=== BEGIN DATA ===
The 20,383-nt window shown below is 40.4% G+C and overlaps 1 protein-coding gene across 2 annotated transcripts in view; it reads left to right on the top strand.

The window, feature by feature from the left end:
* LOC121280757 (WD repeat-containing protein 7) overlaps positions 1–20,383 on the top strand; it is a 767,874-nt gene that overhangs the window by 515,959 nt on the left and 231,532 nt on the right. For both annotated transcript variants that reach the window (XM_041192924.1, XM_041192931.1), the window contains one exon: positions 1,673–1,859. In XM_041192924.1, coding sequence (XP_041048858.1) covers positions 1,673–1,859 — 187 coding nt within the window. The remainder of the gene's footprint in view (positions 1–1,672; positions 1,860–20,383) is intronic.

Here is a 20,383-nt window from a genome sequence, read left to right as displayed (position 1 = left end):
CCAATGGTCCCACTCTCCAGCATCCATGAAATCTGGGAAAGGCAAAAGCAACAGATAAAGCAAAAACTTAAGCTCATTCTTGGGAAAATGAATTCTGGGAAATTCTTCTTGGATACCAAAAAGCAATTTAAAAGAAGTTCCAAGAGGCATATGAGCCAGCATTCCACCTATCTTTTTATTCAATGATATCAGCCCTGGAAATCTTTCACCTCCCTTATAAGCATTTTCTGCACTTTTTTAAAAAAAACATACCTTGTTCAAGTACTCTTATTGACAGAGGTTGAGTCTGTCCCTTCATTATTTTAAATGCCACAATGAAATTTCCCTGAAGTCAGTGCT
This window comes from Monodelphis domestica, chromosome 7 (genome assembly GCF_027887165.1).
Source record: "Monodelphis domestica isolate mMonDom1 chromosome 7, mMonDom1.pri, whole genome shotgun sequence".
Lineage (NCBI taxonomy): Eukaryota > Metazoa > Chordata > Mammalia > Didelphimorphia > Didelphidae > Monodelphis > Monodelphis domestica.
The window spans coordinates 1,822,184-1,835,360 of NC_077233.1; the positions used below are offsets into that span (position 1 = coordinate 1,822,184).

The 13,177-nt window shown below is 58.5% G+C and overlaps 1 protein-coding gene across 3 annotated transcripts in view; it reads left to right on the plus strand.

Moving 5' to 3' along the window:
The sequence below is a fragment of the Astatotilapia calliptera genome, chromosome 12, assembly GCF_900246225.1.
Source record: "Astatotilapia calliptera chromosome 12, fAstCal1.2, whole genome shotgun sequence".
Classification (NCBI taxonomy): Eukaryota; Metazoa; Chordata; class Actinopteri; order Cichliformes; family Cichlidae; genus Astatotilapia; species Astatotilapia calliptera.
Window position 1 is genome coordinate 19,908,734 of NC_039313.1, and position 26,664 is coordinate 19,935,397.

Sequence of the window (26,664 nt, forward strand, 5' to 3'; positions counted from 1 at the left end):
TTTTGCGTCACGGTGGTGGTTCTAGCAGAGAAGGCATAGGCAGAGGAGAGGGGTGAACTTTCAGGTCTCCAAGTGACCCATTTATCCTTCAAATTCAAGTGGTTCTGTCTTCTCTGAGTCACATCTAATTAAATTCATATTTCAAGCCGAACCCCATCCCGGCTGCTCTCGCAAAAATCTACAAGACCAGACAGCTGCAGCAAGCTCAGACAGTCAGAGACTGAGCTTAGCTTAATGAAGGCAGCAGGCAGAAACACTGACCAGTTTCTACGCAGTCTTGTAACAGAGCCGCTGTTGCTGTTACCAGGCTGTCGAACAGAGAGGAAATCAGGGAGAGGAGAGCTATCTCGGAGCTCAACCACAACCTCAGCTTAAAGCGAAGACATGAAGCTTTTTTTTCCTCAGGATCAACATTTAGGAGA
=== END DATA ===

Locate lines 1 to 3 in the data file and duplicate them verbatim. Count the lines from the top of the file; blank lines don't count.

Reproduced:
The 20,383-nt window shown below is 40.4% G+C and overlaps 1 protein-coding gene across 2 annotated transcripts in view; it reads left to right on the top strand.

The window, feature by feature from the left end:
* LOC121280757 (WD repeat-containing protein 7) overlaps positions 1–20,383 on the top strand; it is a 767,874-nt gene that overhangs the window by 515,959 nt on the left and 231,532 nt on the right. For both annotated transcript variants that reach the window (XM_041192924.1, XM_041192931.1), the window contains one exon: positions 1,673–1,859. In XM_041192924.1, coding sequence (XP_041048858.1) covers positions 1,673–1,859 — 187 coding nt within the window. The remainder of the gene's footprint in view (positions 1–1,672; positions 1,860–20,383) is intronic.